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Kansas College of Osteopathic Medicine set to open its doors next week

Rose Conlon

Classes at Wichita’s new osteopathic medical school begin Monday. School officials hope it'll help train more physicians for rural Kansas.

Students will begin classes Monday at the new Kansas College of Osteopathic Medicine in downtown Wichita.

A ribbon cutting for the school’s new building near Douglas and Broadway was scheduled for Friday. The 116,000-square-foot building includes state-of-the-art simulation labs, an osteopathic skills training center, large lecture halls and small group study rooms.

Hugo Phan

The $30 million renovation of the former Finney State Office Building also helped upgrade part of Wichita’s downtown core area. The city supported the project through a series of tax incentives.

The school’s first class of 91 students has spent this week in orientation. They will graduate in 2026.

The incoming class size will grow to 127 next year and 170 in following years.

Most of the students will become primary care physicians.

David Ninan, the interim dean and chief academic officer, said the goal of the college ”is to increase the supply of physicians to Kansas, particularly in the underserved areas.”

The Kansas Health Science Center, the nonprofit behind the medical school, says on its website that 92 out of the 105 counties in Kansas are medically underserved due to a lack of physicians. It says the state ranks 40th in practicing physicians per capita.

Ninan said part of the school’s mission will be to work with students to get them to consider working in rural parts of the state that lack medical care.

“WSo we do that by … incorporating faculty who practice in those types of areas, by setting up student rotational experiences,” he said. “So they're working in those areas, they're building relationships and friendships.

“We have early contextual learning opportunities where they're out in the community and volunteering … So really to kind of build and foster that empathy, which is a really important component of being a physician. And within that we hope to inspire them to want to serve and give back.”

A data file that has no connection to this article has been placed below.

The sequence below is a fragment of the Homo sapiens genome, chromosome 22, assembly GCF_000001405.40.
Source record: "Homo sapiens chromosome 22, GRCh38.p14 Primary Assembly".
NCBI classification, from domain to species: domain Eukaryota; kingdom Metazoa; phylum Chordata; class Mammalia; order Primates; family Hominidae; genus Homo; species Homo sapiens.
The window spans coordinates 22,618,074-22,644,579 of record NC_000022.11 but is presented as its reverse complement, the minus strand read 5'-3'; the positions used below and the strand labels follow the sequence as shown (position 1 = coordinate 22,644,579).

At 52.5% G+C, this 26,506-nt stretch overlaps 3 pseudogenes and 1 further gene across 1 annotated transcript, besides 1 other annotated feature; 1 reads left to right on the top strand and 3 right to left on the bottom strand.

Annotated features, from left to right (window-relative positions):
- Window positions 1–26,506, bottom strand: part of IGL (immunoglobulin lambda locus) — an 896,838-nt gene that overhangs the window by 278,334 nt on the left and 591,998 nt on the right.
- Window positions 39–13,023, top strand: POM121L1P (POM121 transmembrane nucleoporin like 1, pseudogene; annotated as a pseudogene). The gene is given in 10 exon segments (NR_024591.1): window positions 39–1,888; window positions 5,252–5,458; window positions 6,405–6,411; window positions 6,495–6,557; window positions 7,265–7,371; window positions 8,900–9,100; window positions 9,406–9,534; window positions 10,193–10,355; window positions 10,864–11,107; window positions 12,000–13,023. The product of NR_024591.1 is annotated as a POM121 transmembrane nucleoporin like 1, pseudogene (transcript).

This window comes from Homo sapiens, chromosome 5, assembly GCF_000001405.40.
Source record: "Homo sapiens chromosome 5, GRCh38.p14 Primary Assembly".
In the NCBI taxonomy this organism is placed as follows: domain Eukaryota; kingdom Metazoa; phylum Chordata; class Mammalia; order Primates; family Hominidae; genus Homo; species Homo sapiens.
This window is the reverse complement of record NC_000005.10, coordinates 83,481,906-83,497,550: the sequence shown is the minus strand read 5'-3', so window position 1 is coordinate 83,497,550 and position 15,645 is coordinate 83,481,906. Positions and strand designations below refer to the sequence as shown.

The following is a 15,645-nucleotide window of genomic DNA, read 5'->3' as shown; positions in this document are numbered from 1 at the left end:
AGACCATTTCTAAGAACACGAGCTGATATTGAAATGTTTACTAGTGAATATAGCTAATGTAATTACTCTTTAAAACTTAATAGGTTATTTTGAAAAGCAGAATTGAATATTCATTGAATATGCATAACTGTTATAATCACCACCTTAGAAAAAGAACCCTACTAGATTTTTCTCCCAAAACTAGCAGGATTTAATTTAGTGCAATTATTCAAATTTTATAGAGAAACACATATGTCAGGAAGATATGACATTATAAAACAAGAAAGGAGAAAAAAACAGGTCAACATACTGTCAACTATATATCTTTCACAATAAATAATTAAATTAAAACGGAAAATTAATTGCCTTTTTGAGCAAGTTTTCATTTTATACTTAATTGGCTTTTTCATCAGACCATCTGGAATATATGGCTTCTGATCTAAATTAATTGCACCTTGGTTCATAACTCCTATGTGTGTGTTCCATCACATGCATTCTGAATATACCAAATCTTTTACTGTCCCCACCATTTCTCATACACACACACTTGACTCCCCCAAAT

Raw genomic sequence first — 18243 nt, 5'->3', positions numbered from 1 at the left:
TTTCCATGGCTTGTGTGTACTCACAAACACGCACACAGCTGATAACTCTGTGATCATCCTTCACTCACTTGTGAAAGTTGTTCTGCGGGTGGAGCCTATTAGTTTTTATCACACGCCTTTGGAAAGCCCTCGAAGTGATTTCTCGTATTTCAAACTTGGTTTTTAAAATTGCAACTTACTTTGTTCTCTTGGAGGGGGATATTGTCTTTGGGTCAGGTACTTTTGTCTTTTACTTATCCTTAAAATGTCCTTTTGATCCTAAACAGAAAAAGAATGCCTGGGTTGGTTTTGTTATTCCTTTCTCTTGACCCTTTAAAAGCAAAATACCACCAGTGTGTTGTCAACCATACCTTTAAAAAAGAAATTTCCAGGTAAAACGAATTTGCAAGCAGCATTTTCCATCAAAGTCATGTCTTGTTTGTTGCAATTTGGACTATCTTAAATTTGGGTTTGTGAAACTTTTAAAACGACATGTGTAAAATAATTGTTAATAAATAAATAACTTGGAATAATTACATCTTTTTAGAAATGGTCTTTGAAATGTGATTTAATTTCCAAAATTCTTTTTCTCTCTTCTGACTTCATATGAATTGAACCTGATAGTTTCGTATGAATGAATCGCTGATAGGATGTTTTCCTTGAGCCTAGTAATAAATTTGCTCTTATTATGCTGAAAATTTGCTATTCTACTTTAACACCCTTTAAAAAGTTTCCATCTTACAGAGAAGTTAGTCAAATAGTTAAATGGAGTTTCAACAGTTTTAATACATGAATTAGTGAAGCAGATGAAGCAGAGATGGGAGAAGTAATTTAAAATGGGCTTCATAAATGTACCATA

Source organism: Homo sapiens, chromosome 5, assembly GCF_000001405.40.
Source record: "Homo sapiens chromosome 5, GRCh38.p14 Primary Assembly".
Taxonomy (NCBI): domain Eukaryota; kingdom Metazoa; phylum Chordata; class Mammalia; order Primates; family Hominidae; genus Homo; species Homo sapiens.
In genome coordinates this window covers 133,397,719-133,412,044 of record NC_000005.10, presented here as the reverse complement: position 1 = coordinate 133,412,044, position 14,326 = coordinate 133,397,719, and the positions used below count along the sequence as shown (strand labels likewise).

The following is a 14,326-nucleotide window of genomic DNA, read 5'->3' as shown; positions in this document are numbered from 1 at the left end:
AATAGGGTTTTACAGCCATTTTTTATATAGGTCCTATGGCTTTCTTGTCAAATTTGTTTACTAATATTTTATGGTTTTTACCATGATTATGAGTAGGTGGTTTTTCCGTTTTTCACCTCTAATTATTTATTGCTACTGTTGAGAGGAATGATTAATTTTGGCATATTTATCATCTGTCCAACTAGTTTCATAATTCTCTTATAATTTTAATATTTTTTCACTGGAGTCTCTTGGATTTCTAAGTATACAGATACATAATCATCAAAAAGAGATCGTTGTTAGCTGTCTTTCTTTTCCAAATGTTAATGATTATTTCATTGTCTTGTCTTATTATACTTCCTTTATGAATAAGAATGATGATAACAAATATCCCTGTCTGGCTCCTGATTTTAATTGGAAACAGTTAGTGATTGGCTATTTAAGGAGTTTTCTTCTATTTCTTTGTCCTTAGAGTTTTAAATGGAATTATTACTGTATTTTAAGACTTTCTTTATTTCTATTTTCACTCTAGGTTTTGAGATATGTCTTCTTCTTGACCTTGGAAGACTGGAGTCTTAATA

In addition to classroom learning, students also will spend time working with lifelike mannequins in simulation labs and with real people playing the role of patients.

“As soon as possible, we want people to be thinking and training, like they're going to be actually in practice,” Ninan said. “Hence a heavy emphasis on simulation, patient actors, simulating these types of situations … that they'll be practicing in.”

Osteopathic medicine is a field that takes a “whole person” approach, aiming to treat each patient holistically rather than just addressing symptoms. Students will focus on preventative care, with the intent to help patients change their lifestyles to treat and prevent illness.

There are currently 38 accredited osteopathic medical schools in the United States. Wichita’s school has received pre-accreditation and will receive full accreditation in 2026 after the first class graduates.

About 25 percent of medical students in the U.S. are studying at osteopathic schools.

Rose Conlon is a reporter based at KMUW in Wichita, but serves as part of the Kansas News Service, a partnership of public radio stations across Kansas. She covers health, the social determinants of health and their connection to public policy.